High Court restrains man from slaughtering 82 cattle

Mullingar based livestock exporter says it has not been paid for animals by Limerick dealer

A Co Limerick cattle dealer has been restrained by the High Court from slaughtering , selling or disposing in any way of 82 cattle claimed to be the property of a Co Westmeath livestock exporter. File photograph: Getty Images.

A Co Limerick cattle dealer has been restrained by the High Court from slaughtering , selling or disposing in any way of 82 cattle claimed to be the property of a Co Westmeath livestock exporter. File photograph: Getty Images.

 

A Co Limerick cattle dealer has been restrained by the High Court from slaughtering , selling or disposing in any way of 82 cattle claimed to be the property of a Co Westmeath livestock exporter.

Anglo East Limited, of Kilmaglish, Knockdrin, Mullingar, which supplies cattle to foreign markets, claims it sold 82 Belgian Blues and Limousin and Charolais crosses aged between six months and a year to John Hallissey, of altavilla, Creeves, Askeaton, and has not been paid.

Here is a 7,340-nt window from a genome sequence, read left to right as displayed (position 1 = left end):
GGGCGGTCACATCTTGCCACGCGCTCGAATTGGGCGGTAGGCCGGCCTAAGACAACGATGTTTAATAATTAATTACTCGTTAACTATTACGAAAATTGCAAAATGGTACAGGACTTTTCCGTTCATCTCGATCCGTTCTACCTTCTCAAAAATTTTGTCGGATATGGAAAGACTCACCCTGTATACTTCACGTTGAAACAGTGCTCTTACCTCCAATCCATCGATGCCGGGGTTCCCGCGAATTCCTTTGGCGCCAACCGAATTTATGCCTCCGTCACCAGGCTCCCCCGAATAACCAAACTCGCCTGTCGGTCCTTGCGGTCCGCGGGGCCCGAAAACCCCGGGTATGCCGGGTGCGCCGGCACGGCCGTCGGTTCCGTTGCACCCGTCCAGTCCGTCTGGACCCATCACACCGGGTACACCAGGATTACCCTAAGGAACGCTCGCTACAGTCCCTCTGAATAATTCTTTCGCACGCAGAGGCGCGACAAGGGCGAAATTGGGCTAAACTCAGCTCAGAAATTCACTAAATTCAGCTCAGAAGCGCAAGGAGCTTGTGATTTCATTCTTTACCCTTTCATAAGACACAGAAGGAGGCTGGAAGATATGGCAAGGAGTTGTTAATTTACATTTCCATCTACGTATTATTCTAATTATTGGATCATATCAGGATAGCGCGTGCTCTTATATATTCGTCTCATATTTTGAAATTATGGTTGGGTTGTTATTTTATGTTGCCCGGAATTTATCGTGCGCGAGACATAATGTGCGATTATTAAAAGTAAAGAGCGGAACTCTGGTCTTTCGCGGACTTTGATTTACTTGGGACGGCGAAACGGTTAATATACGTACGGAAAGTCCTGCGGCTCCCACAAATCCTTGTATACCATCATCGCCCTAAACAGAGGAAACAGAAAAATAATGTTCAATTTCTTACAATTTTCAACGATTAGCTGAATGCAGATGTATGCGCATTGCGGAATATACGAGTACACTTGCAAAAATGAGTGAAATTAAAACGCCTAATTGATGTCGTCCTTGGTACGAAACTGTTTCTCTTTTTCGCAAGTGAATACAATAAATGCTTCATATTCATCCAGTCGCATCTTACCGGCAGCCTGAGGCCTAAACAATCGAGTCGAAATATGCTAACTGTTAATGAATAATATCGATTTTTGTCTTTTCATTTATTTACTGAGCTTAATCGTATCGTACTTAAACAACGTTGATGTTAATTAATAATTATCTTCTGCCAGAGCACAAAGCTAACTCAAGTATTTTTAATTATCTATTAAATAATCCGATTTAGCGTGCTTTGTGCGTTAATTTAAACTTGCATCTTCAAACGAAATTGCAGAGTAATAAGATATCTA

Anglo East’s sales and transport manager Paolo Garavelli told the court Mr Hallissey normally supplied the company with cattle he bought at marts in the south west. On this occasion the company had agreed to sell him 82 cattle which he was to pay for by March 20th at the latest but had failed to do so.

Mr Garavelli said that when Anglo East phoned demanding final payment on March 20th last Mr Hallissey had replied: “What cattle? The only cattle I have are those you gave me to compensate me for the money I lost when a customer of mine in Italy didn’t pay me for cattle I sent him last summer because you set me up.”

He had also added: “Don’t bother sending trucks down to Askeaton to collect the cattle, you won’t find them. The best of luck in trying to find them.”

Mr Garavelli said it was a complete shock to him. He had no involvement whatsoever in any dealings between Mr Hallissey and his Italian client last summer.

He told the High Court that Anglo East had transported the cattle to Mr Hallissey’s premises and when cattle travel their passports and documents travelled with them. All of the cattle were now registered in Mr Hallissey’s name and he could slaughter, sell, export or otherwise dispose of them with impunity, permanently depriving Anglo East of any chance of recovering them.

Ms Justice Isobel Kennedy had granted Anglo East an interim injunction restraining Mr Hallissey and told Lyons Kennedy solicitors for Anglo East they could warn him by e-mail of the making of the order.

Ross Maguire, SC, who appeared with barrister Elaine Power for Anglo East, told Mr Justice Robert Haughton during a brief mention of the proceedings that the matter could be adjourned by consent for just over a week to allow Mr Hallissey file an affidavit replying to Mr Garavelli’s claims.